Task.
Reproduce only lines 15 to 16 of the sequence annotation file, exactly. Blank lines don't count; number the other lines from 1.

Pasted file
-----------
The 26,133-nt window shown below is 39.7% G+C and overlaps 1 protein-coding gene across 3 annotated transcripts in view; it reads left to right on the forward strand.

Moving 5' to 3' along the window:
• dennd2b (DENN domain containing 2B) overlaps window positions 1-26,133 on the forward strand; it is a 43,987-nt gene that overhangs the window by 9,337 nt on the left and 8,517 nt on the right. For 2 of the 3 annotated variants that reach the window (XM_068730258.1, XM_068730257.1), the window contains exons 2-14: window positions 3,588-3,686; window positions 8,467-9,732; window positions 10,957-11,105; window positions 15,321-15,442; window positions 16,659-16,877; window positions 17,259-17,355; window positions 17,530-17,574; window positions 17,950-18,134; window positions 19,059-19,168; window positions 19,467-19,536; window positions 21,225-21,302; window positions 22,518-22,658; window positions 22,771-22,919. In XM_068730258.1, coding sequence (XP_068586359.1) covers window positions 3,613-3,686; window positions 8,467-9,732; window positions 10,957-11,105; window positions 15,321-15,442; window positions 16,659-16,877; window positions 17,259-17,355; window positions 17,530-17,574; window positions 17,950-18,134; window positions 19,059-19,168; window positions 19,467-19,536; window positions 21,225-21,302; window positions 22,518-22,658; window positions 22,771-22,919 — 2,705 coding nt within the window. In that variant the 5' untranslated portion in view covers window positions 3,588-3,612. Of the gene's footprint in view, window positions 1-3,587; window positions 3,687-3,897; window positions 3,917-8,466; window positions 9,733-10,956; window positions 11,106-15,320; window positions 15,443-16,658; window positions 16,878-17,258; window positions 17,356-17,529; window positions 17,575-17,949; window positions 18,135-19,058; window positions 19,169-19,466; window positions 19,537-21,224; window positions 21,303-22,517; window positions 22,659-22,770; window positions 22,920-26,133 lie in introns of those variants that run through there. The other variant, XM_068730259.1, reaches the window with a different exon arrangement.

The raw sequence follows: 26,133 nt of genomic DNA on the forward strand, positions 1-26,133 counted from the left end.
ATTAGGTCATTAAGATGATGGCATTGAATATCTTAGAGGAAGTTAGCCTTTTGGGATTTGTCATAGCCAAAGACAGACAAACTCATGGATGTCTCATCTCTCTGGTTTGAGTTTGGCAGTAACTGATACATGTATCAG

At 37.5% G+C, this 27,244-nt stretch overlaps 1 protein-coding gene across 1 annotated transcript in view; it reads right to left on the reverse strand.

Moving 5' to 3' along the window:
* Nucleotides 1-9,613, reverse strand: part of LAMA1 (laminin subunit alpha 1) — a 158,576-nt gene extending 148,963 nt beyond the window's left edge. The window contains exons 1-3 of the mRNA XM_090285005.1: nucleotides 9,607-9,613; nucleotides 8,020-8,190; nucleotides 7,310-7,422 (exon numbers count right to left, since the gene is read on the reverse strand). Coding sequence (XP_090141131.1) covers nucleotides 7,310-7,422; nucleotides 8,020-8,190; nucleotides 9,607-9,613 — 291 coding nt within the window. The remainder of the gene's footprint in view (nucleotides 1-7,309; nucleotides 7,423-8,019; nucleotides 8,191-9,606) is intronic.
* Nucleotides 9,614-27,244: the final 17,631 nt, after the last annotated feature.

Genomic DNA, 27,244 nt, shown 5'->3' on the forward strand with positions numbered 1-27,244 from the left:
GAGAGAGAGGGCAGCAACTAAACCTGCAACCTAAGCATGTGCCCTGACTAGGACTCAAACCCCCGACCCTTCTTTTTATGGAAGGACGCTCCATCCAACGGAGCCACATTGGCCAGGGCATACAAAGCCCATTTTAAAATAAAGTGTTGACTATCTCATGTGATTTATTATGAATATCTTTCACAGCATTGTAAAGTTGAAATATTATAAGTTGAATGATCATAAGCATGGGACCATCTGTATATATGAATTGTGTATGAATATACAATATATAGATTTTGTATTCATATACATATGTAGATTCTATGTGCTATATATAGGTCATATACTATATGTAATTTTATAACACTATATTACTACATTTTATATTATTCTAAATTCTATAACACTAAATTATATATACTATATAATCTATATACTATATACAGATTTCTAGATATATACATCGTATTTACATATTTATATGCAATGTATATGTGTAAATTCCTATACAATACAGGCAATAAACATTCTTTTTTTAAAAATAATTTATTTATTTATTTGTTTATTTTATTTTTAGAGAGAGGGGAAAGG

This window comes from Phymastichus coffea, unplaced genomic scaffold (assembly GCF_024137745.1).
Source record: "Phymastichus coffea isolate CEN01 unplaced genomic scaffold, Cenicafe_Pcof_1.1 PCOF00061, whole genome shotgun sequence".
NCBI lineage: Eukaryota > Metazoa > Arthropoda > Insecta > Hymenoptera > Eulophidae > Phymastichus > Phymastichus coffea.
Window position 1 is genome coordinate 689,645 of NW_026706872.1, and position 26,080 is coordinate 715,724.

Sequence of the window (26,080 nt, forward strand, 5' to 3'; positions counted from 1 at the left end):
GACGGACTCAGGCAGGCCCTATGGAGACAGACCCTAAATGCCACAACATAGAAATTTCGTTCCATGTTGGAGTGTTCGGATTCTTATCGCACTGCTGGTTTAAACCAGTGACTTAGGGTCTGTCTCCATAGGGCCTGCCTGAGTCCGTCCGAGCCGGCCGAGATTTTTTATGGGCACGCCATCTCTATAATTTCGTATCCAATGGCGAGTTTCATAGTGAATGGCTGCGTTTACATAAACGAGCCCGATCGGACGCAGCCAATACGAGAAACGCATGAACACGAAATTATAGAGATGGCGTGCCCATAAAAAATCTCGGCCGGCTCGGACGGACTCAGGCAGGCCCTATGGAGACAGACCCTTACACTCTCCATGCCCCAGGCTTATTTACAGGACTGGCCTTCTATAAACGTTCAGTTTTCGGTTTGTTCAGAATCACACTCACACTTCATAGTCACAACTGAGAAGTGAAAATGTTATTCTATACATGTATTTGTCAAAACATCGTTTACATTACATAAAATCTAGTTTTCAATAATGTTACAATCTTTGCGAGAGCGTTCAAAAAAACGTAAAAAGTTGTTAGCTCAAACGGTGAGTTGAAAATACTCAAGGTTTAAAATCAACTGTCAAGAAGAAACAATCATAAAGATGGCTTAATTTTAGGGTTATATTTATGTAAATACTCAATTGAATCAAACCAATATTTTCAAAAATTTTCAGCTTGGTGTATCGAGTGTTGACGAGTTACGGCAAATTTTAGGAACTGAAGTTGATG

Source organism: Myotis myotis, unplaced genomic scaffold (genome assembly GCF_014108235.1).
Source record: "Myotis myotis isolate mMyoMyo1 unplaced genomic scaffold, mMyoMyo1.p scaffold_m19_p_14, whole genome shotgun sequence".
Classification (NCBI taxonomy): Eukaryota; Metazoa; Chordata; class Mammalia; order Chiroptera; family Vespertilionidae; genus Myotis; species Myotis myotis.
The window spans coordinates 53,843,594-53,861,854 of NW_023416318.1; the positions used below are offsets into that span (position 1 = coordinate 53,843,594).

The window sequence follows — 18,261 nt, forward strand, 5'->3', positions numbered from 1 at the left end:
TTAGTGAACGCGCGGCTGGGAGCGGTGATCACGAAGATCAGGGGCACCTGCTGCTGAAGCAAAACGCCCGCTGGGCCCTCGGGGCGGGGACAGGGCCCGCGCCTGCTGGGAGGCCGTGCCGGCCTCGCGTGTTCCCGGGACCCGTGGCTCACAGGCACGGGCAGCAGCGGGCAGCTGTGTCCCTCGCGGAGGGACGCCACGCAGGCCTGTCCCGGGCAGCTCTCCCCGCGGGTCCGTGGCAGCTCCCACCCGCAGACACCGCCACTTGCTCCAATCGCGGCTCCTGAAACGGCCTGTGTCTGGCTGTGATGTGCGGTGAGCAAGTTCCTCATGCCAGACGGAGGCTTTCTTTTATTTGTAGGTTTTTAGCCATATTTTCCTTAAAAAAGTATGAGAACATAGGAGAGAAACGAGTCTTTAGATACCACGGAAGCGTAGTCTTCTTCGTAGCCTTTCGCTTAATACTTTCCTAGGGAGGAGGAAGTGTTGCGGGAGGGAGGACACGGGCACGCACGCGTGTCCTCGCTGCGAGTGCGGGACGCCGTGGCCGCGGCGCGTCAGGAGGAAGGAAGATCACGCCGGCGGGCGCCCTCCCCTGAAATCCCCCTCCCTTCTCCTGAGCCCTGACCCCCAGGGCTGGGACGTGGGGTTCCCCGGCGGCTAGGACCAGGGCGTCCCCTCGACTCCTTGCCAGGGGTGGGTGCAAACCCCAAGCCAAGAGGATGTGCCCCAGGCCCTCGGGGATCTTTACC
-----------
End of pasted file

Window position 1 is genome coordinate 689,645 of NW_026706872.1, and position 26,080 is coordinate 715,724.

Sequence of the window (26,080 nt, forward strand, 5' to 3'; positions counted from 1 at the left end):